According to the prosecution, the boots, which should have been sent to Pimlico, owing to the disbandment of a battalion, were taken from the stores at Gravesend, of which Lander was in charge, and subsequently found at English's house at Hartley, a village near Gravesend.  The boots were conveyed there in a military motor lorry driven by Jowett, and evidence was given showing that both English and Swift journeyed to Hartley in the lorry.  It was also proved that English the same day paid Swift a cheque for £100, and the prosecution suggested that this was part of the proceeds of the robbery.

Mr Justice Horridge, in sentencing English and Swift to 18 months' hard labour each, said no doubt they both had had a very substantial sum of money out of a wicked theft of goods belonging to the army at a time when the country was at war.  Lander, who had been more than 4 months in gaol, awaiting trial, also received 18 months, his lordship telling him that he was the worst offender.  In passing sentence of 9 months on Jowett, the judge said he had no doubt that to some extent, he was under the pressure of Lander, and there was consequently some excuse for him.

1917 - Dartford Rural Tribunal

13 May 1917 Kent Messenger
K H Glover, 18, ploughman and horseman, Hartley - appeal dismissed
H C Williamson, 41, artist lithographer, Longfield - allowed 6 months

9 June 1917 Kent Messsenger
Charles English, 27, The Stores, Hartley - exempted for 3 months
Ernest Hoadley, 18, ploughman, Longfield - exempted for 2 months
Stephen Simes, 19, labourer, Longfield - exempted for 2 months
Henry G Green, market gardener and boot repairer, [Hartley Cottage] Longfield - exempted 2 months
James E Pepper, poultry farm manager, [Hartley] Longfield - appeal dismissed KM - 30.6.1917 says he was given 1 month's exemption and was aged 35.

21 July 1917 Kent Messenger
E A Grant, Longfield, slaughterman - 3 months' [exemption]
W Macaulay, [Hartley] Longfield, poultry farmer - adjourned for medical examination
P Harris, 37, [Hartley] Longfield, poultry farmer and market grower - 6 months' [exemption]
A J Haselden, 32, Railway Tavern, Longifeld - 6 months' [exemption]

19 January 1917 - Charles English of the Black Lion
Dartford Chronicle
Charles's brother had recently been convicted of handling stolen goods, but it appears his innocent family also suffered at the hands of some of the locals.  The nominal fine in this case suggests the Magistrates thought Mr English was more sinned against than sinner.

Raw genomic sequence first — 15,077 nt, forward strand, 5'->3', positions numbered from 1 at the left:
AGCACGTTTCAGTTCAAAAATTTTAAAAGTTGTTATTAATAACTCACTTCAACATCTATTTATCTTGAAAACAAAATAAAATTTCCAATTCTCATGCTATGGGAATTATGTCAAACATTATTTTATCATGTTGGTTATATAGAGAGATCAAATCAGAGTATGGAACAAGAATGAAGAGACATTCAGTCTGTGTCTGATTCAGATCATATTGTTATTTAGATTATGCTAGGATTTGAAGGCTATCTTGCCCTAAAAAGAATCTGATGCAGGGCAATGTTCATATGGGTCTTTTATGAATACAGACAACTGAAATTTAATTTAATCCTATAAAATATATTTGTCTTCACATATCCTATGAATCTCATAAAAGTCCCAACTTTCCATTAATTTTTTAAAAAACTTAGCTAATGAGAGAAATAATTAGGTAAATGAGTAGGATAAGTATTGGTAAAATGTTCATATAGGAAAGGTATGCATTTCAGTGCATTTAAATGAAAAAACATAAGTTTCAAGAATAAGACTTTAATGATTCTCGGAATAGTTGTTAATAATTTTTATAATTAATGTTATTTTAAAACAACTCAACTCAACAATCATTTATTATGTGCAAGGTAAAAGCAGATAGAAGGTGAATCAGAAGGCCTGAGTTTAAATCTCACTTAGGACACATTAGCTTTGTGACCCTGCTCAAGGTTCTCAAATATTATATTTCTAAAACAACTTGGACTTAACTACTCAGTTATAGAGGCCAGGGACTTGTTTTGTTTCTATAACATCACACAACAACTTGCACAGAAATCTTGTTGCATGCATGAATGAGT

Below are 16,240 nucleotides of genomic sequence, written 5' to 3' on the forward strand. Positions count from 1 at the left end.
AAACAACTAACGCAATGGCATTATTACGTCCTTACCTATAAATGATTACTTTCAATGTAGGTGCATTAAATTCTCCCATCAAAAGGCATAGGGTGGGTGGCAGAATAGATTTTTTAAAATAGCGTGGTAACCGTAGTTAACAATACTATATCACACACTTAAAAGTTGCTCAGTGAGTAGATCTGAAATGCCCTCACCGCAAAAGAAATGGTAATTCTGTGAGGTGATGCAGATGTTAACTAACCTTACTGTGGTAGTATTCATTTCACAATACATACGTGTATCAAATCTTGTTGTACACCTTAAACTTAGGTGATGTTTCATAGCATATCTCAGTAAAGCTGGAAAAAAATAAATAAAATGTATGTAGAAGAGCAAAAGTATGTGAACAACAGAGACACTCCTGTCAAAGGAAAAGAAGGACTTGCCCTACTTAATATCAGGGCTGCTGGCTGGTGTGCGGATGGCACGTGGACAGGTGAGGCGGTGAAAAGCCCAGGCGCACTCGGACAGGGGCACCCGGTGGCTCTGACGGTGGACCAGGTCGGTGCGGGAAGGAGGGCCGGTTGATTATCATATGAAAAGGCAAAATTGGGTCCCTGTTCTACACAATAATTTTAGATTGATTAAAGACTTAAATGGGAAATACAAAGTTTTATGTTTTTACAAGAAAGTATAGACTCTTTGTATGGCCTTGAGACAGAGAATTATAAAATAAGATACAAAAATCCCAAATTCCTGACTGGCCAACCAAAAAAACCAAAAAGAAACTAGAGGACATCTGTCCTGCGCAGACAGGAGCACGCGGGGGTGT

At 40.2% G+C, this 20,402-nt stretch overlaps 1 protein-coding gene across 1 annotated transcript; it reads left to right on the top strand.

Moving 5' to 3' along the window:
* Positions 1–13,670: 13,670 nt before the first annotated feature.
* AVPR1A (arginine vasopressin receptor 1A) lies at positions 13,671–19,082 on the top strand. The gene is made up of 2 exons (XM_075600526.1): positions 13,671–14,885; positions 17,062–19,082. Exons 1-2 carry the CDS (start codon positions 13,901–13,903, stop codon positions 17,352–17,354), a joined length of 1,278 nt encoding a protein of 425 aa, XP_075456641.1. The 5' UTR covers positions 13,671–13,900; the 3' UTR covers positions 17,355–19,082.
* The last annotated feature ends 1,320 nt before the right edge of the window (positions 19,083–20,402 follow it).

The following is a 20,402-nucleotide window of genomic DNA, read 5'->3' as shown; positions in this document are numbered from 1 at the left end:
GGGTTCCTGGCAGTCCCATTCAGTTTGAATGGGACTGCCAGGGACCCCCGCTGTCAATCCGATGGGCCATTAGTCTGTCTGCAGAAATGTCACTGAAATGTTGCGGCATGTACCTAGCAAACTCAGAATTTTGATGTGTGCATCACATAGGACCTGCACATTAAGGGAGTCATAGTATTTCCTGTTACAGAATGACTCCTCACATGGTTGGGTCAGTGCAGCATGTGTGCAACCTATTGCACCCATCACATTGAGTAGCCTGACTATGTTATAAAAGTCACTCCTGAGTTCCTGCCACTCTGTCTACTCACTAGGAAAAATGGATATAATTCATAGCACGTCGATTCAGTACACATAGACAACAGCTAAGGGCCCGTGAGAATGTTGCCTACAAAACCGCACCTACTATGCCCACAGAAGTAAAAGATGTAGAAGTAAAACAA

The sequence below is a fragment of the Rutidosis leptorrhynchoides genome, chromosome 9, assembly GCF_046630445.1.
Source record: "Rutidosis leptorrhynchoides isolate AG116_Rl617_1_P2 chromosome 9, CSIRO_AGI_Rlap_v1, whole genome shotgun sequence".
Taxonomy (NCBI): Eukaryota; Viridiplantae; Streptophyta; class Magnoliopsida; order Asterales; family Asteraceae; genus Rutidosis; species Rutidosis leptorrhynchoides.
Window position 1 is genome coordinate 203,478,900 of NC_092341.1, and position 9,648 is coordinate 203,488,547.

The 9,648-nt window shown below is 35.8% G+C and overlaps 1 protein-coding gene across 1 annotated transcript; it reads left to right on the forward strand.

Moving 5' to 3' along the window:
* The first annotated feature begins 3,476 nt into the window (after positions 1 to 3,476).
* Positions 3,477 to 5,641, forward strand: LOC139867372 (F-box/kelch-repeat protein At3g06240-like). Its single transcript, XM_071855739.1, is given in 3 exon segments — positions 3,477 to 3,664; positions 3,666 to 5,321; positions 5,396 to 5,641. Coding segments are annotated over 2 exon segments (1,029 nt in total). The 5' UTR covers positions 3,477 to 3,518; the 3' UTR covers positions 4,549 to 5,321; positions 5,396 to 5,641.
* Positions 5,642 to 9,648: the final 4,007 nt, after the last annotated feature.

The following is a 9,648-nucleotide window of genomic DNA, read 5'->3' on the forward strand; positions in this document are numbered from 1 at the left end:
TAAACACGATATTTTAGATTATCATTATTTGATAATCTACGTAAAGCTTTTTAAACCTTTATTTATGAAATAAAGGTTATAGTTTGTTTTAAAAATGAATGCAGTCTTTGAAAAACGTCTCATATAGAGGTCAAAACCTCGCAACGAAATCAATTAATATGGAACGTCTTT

Charles English of the Grocery Stores, Hartley was summonsed by Mr Robert William Emmett, solicitor, on behalf of Dennis Clements Edward Danby (14) his stepson, Mr G Clinch appeared for the defendant, who pleaded not guilty.  The youth stated that on January 2nd he was on his bicycle, in company with his nurse and a younger brother on the road leading from Dartford Heath to the defendant's grocery stores, which adjoined the Black Lion, when he observed English thrashing his horse with the butt end of his whip, in his opinion in an unmerciful manner.  The nurse shouted out to him that it was not the horse's fault, and he (complainant) afterwards called out to him, telling him that he was a "confounded wretch".  Defendant then caught hold of him by the collar, and pulled him off his bicycle, throwing him to the ground, when, he knelt upon him and dealt him two or three slight blows across the head, saying that if he said such a thing again he would take the law into his own hands and put his eyes out.  Witness afterwards went away on his bicycle.  Cross examined - he knew defendant's brother had got into trouble, and it was the common talk of the place.  Mr Clinch - "And the parishioners have been jeering at the family.  Have you done it yourself?"  Complainant - "Once or twice I have done it".  In further cross examination he denied using abusive language to the defendant, only that he was a "confounded wretch".  Mrs Ethel Bevan of Longfield, who was with her perambulator at the time, said she saw defendant thrashing his horse and the complainant knocked off his bicycle. Afterwards English said "They must not insult everybody".  Florence Hodge, nurse to the family stated that she saw defendant thrashing his horse.  She exclaimed "If you don't leave off, you awful man, I'll watch you".  Defendant complained that Master Dennis had insulted him, and said he would take the law into his own hands.  Witness remarked "You have already done so".  Defendant replied "Yes I have and I will".   Mr Clinch for the defence, said that his client's brother had got into trouble and was being punished, and that was part of the cause of people casting imputations about matters that had nothing to do with them. The horse which defendant used in his grocery van was a 'jibber' and troublesome, but he only chastised it with a small whip.  The complainant used strong language, insulted English, and jumped off his bicycle of his own accord, and defendant merely put his hands on his shoulder.  English gave evidence and produced a small whip which he said he had used on the horse.  The youth called him a _____ cruel beast and dirty fool and, having jumped off his bicycle, hesitated, expecting he would get a box of his ears, and then sat down on the ground, but he (defendant) merely placed his hand on his shoulder and remonstrated with him.  He denied knocking him down or kneeling upon him.  Richard Woodward, living in a cottage near the Black Lion, Hartley, said that when about 200 yards away he saw complainant get off his bicycle, and sit down in the road, afterwards riding away.  He knew the defendant's horse jibbed.  A young nephew of the defendant, who takes the horse out with the van, said the animal was a jibber, but h e only used the small whip produced.  Mr Emmett intimated that he could call his wife Lady Alexander Emmett, to throw some further light on the case, if the magistrates desired, but the chairman said they had heard sufficient. Having retired, the chairman observed there had been an assualt, and fined defendant 2s 6d.